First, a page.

Morales said Mitt Romney's call to have Latinos "self-deport" themselves out of the country was nothing compared to what Trump has offered, from building a wall along the southern border, to creating a deportation force to send back 11 million undocumented immigrants living in the country.

"For the first time we have a motivating factor and it’s important that we have a person on the ticket who can articulate that message to the Jorge Ramos' and the Jose Diaz-Balart's, he said of Univision and Telemundo's top anchors.

The key to the Kaine question, Morales said, lies in the reaction from Latinos across age groups, when Trump told Ramos to go back to Univision. The video was shared everywhere, from Spanish-language media, to CNN and others. Latinos remember how different links to the video dominated newsfeeds for days. Ramos newly launched Facebook page, featuring English and Spanish, exploded during that time.

Why did that happen? Because "go back to Univision" sure sounded a lot like "go back to Mexico," to many Hispanics, across generations.

"It's about respect," Morales said.

A poll by a conservative business group, the Latino Coalition, unveiled at the Republican convention surveyed only Latino Republicans and independents, and found that respect was mentioned as important or very important by 91% of voters. Needless to say, Trump did badly even among that group.

Kaine, who gave the first-ever Senate immigration speech in Spanish in 2013, fulfills the role of the dutiful white guy working hard to communicate with viewers when he speaks Spanish during interviews. (Among bilingual Latinos, the biggest laughs often come when someone says a funny line in Spanish.)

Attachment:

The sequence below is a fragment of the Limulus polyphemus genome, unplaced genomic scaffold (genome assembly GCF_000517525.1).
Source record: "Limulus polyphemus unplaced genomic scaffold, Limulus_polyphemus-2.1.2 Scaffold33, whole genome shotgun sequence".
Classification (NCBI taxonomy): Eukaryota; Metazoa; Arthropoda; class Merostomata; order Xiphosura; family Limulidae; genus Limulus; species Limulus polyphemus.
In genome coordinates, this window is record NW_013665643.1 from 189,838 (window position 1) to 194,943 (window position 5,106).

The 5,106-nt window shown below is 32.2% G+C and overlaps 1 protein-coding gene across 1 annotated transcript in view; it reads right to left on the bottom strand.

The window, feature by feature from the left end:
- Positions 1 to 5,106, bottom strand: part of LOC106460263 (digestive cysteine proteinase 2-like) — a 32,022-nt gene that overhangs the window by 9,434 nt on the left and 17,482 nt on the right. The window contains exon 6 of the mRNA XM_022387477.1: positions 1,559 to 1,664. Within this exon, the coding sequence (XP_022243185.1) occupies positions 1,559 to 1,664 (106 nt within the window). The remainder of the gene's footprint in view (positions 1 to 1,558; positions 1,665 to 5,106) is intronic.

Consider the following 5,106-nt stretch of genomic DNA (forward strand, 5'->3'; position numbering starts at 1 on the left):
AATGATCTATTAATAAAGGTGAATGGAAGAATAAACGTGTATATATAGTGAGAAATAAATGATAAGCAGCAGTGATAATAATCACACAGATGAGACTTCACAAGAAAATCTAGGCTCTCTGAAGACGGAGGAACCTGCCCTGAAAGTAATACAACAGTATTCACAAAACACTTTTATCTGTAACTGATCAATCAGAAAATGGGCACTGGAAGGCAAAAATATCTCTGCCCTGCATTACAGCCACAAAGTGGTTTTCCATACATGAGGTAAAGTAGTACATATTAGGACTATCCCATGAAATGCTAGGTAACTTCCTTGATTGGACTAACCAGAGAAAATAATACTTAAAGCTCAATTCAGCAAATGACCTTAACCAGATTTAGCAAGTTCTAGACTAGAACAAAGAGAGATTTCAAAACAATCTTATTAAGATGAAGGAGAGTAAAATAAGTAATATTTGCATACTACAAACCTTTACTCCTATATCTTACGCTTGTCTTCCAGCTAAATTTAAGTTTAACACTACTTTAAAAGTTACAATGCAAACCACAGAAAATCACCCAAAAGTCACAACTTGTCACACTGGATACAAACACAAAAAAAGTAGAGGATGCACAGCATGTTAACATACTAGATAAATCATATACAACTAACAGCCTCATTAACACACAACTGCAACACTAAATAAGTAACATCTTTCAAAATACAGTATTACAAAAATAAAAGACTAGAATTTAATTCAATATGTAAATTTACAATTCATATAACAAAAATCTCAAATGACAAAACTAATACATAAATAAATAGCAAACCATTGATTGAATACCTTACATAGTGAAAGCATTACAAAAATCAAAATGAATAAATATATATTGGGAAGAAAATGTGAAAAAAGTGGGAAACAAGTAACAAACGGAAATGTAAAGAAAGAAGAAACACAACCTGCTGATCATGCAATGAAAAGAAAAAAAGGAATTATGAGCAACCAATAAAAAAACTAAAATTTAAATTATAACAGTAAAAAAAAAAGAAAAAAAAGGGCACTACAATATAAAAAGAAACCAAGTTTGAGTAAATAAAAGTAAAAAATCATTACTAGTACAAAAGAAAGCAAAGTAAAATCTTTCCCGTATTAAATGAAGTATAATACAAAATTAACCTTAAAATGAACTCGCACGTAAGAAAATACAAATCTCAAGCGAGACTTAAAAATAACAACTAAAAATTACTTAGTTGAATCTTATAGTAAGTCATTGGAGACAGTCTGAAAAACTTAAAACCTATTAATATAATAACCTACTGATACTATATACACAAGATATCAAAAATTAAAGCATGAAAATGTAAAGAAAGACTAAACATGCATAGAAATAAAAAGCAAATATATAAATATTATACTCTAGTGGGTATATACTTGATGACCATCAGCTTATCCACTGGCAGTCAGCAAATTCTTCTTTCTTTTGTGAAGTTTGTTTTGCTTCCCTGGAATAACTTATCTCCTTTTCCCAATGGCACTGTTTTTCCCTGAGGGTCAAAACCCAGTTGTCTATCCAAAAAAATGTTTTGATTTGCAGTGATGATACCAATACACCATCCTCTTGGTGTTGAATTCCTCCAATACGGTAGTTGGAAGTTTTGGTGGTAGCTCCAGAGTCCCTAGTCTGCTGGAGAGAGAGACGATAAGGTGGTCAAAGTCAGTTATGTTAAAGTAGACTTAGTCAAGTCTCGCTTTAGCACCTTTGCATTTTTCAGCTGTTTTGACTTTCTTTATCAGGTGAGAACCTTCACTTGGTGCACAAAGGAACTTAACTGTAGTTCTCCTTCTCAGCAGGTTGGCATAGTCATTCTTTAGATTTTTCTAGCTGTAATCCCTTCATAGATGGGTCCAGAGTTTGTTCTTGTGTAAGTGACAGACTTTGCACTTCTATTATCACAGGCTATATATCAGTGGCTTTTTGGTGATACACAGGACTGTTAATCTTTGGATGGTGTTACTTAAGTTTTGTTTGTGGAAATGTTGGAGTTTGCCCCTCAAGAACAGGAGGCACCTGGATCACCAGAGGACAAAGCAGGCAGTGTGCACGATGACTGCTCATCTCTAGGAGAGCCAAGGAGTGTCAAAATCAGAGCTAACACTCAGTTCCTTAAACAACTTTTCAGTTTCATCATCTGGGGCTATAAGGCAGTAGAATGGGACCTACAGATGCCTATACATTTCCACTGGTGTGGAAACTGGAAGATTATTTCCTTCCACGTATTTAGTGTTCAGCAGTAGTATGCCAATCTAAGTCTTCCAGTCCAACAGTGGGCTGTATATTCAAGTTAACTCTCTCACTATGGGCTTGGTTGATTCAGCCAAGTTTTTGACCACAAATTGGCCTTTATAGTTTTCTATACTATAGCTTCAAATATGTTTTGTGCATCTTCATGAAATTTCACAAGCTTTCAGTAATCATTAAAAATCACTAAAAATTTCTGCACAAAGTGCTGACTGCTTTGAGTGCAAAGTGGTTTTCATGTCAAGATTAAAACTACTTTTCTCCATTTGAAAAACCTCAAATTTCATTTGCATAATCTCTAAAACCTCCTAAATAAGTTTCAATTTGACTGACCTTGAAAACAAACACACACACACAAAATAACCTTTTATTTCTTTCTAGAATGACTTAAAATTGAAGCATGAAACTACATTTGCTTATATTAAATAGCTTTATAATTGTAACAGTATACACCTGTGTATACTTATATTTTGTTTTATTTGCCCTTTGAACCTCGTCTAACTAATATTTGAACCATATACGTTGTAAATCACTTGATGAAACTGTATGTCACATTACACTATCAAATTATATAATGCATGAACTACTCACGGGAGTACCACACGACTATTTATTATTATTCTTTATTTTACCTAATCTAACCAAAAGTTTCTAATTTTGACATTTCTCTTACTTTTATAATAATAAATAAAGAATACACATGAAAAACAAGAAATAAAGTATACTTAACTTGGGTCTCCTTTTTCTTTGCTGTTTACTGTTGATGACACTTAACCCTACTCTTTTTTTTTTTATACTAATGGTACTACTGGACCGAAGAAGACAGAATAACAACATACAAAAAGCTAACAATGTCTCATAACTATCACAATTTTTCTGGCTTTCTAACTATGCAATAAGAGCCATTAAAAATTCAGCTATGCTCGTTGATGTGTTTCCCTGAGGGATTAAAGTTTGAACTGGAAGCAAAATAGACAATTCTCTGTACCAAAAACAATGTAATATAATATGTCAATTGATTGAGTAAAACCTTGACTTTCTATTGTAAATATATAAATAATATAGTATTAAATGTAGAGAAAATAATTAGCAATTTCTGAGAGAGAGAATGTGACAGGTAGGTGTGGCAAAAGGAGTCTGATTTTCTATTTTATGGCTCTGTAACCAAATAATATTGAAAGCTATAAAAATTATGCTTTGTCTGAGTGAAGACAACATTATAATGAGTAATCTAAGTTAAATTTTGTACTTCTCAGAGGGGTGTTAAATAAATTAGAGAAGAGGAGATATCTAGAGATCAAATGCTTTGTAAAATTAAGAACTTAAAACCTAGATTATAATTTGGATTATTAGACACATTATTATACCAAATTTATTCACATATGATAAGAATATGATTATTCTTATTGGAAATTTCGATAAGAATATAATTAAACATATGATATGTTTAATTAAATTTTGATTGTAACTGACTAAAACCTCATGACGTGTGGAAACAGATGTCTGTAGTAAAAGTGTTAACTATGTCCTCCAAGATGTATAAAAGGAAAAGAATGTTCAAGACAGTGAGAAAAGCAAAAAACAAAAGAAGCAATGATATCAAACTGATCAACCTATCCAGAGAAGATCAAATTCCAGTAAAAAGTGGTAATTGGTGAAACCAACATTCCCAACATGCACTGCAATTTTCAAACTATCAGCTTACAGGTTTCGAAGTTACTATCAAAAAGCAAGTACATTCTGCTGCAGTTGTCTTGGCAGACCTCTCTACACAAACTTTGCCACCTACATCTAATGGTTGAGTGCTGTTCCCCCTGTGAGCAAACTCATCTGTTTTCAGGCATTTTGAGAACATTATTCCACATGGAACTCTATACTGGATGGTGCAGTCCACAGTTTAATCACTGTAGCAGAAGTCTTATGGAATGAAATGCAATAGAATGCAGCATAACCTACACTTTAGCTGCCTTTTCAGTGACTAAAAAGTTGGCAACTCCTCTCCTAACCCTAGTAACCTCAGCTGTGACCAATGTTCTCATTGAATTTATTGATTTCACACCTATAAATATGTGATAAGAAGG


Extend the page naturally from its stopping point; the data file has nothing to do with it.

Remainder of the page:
After their interview, Krauze spoke to Kaine off the record and told him "for an American politician you speak really good Spanish."

"No soy Cervantes," Kaine shot back.

"It's a comment you would expect from a Stephen Colbert character in Spanish," Krauze said. "I was very impressed with his wit, this is a guy who is very witty in Spanish."

Kaine who has been playfully and not so playfully chided for speaking Spanglish, is actually following in a long tradition of successful companies that view it as a way of reaching bicultural Latinos.

iHeartRadio has stations it calls English with a "cultural wink" that are anywhere from 16% Hispanic listenership up to 50% Hispanic listenership. Mike Valdes-Fauli, the president of Pinta, an agency with expertise in cross-cultural marketing, counts Facebook and the NFL as clients.

When it did a Hispanic Heritage Month campaign for the NFL, the term it used was "feel the orgullo," not feel the pride. "The entire campaign was in Spanglish for this large national effort," Valdes-Fauli told BuzzFeed News at the time.

"That’s how he’s going to use it when he’s faced with a mixed crowd, an English-speaking crowd," Krauze said. "That’s how the community speaks."

Clinton campaign officials have taken this approach before, with English- and Spanish-language text messages coming to the same users who signed up for texts. It wants to hit groups in an intersectional way and might choose to do an interview with Enrique Santos, a Spanish-language radio host because he is also listened to by young Latinos.

Either because he is the new election toy or because now they can interview the vice presidential nominee, Spanish-language media has gone crazy for Kaine. Many of the Univision segments mentioned that he spoke Spanish and his missionary work in Honduras were also discussed.

And the campaign is clearly banking on making Kaine a player on Spanish-language networks. While his first interview was alongside Clinton on 60 Minutes, his first solo interviews were with Univision and Telemundo and will air Monday.

In heavily-Hispanic Miami, on the day he was announced, an energized Kaine took the microphone from Clinton to speak to a diverse crowd, of different age groups.

"Hey guys, thank you," he said.

"Hello, Miami!"

"Hello, FIU!"

"¡Y bienvenidos a todos!"

The last one got him the biggest cheer.